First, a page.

Ganagandharvan Movie Review: Ramesh Pisharody’s Second Film Is An Excruciatingly Painful #MenToo Drama

A film so tackily made, it leads the list of trainwrecks starring Mammootty.
Ganagandharvan Movie Review: Ramesh Pisharody’s Second Film Is An Excruciatingly Painful #MenToo Drama

If one thought films such as Love In Singapore, Rajadhi Raja and Pulikaaran Staara had set the bar really high for a trainwreck that starred Mammootty, we've now got what will be the new Gold Standard in this department. Directed by Ramesh Pisharody, Ganagandharvan is a film so tackily made and so badly written that North Korean prisons would decree it too lethal for their execution chambers. In fact, calling it a poorly-made soap opera would be an insult to both the art form of opera and the bar of Lifebuoy I call soap.

It tries to tell you the story of Kalasadhan Ullas, a fading ganamela singer who was popular back when mullets were in and for that two-week period when Hasan Jehangir became a pop music sensation. But, Ullas has refused to change with the times, choosing instead to repeat his songs and his style, even in a period when youngsters prefer bands and DJs to the ganamela. However, given the old-fashioned good soul he is, he tries to help out an absolute stranger migrate to the US, and lands in a convoluted mess he just can't get out of.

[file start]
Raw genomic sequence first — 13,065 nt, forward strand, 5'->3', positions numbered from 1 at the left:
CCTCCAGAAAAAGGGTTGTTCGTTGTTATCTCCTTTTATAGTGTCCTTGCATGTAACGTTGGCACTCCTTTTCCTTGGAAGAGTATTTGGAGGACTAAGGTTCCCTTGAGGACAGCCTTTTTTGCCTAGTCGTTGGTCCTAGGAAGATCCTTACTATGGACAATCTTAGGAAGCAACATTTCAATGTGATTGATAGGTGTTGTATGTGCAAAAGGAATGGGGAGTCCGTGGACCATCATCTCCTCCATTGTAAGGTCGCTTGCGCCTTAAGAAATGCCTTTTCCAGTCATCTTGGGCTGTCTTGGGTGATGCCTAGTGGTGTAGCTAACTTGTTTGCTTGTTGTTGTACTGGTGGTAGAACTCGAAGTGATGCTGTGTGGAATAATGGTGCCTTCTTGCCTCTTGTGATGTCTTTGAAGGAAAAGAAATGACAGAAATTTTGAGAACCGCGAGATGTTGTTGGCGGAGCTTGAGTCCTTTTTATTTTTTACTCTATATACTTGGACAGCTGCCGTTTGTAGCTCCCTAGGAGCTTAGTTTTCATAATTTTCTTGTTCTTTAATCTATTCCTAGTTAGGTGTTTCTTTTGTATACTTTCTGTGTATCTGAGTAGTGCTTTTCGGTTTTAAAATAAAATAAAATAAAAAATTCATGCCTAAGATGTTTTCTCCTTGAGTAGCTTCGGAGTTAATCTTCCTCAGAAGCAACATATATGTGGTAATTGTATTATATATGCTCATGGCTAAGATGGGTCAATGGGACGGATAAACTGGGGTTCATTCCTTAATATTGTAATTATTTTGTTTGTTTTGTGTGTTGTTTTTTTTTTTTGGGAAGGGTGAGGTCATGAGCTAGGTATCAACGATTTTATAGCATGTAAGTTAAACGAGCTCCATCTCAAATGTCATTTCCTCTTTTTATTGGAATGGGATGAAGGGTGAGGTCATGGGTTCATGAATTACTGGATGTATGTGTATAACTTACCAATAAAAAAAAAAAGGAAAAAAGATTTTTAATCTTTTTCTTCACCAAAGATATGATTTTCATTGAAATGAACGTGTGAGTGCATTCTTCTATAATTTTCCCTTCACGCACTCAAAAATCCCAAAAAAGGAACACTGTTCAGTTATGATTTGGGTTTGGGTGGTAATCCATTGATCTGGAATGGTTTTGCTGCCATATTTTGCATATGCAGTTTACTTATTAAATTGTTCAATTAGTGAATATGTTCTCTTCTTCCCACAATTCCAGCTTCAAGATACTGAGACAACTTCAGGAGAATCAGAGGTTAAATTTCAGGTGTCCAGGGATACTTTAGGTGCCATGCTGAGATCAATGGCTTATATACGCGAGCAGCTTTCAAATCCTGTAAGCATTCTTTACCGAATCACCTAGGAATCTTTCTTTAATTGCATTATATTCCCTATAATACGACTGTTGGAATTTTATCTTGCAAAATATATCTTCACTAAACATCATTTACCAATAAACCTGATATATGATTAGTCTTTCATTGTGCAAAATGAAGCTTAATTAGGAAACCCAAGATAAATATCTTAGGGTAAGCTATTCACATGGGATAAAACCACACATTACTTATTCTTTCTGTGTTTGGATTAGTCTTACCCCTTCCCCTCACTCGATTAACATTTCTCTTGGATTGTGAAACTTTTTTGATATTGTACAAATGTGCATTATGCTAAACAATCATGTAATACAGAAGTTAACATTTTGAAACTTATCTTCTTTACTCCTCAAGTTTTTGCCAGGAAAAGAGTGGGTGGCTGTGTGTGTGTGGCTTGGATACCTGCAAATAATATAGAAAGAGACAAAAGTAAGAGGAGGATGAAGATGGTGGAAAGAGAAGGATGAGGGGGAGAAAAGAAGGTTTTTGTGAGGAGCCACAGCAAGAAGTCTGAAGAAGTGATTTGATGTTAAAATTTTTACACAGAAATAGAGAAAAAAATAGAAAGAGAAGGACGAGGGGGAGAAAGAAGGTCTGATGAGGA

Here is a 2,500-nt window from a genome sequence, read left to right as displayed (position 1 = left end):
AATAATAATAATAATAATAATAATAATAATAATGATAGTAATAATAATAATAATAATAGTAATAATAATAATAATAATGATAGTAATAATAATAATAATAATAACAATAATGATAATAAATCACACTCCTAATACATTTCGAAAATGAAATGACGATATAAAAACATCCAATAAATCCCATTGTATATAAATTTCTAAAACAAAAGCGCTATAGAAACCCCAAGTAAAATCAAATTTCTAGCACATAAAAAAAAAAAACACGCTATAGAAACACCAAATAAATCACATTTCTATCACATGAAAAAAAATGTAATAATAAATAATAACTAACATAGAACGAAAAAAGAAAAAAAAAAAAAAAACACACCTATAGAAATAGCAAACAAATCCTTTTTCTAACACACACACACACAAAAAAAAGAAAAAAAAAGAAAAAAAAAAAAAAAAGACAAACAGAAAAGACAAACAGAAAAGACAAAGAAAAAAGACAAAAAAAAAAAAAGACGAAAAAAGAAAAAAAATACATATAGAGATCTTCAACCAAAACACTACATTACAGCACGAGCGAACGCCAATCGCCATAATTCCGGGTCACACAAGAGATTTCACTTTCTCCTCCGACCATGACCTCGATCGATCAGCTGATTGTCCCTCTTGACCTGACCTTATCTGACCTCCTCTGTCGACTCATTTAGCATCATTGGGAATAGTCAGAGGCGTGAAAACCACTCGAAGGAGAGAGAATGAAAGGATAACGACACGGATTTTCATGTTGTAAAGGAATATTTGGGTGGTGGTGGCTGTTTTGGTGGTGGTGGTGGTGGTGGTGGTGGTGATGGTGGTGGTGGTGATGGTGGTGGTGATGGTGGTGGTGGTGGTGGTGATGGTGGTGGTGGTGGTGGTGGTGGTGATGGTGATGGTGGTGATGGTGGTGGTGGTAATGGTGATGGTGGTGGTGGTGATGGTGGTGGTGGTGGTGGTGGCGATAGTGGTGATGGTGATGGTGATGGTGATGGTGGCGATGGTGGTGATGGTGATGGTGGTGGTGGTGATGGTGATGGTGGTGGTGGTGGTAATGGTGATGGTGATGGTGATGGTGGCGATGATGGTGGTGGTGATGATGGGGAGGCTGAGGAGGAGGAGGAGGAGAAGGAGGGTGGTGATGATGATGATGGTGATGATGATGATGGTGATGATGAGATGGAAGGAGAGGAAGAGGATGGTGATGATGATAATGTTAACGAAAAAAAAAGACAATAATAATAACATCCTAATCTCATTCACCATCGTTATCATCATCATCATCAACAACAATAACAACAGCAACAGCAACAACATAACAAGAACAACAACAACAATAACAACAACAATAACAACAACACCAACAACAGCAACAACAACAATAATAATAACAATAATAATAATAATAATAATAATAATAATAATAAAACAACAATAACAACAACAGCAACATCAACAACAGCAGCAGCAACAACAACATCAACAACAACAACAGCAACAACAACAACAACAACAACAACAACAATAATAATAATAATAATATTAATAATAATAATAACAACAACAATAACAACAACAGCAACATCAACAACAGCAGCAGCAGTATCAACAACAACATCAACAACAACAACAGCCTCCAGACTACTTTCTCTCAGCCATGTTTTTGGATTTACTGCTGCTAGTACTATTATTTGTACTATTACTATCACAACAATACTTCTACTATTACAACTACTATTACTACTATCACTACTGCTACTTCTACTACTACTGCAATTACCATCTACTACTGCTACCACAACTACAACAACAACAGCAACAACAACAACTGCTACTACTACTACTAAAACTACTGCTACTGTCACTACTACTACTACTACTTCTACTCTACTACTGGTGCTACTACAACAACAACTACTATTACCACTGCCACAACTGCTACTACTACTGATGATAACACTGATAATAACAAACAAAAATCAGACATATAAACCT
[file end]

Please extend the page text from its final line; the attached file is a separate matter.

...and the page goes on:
But the thing is, nothing ever comes together. You catch yourself laughing out loud at the film's ridiculous twists and sentimental moments, but you're almost in tears when you learn what passes off as comedy in this film. I can't remember another film that chooses to employ so many leading actors without a single person making any sort of an impression. Even in terrible films, you at least get an idea of what the makers had in mind, or that one scene or moment that may have worked better in another film. But, there's nothing of that sort in Ganagandharvan, and it only gets worse when the film morphs into a courtroom drama with the judge delivering a sermon on women misusing laws to honeytrap innocent men. Apparently #MenToo is a burning issue in an industry where the #MeToo accused roam freely and continue to get work.

Writing anymore would mean taking longer to write this film's review than the makers did to come up with its screenplay, and I've only taken 20 minutes to do this.

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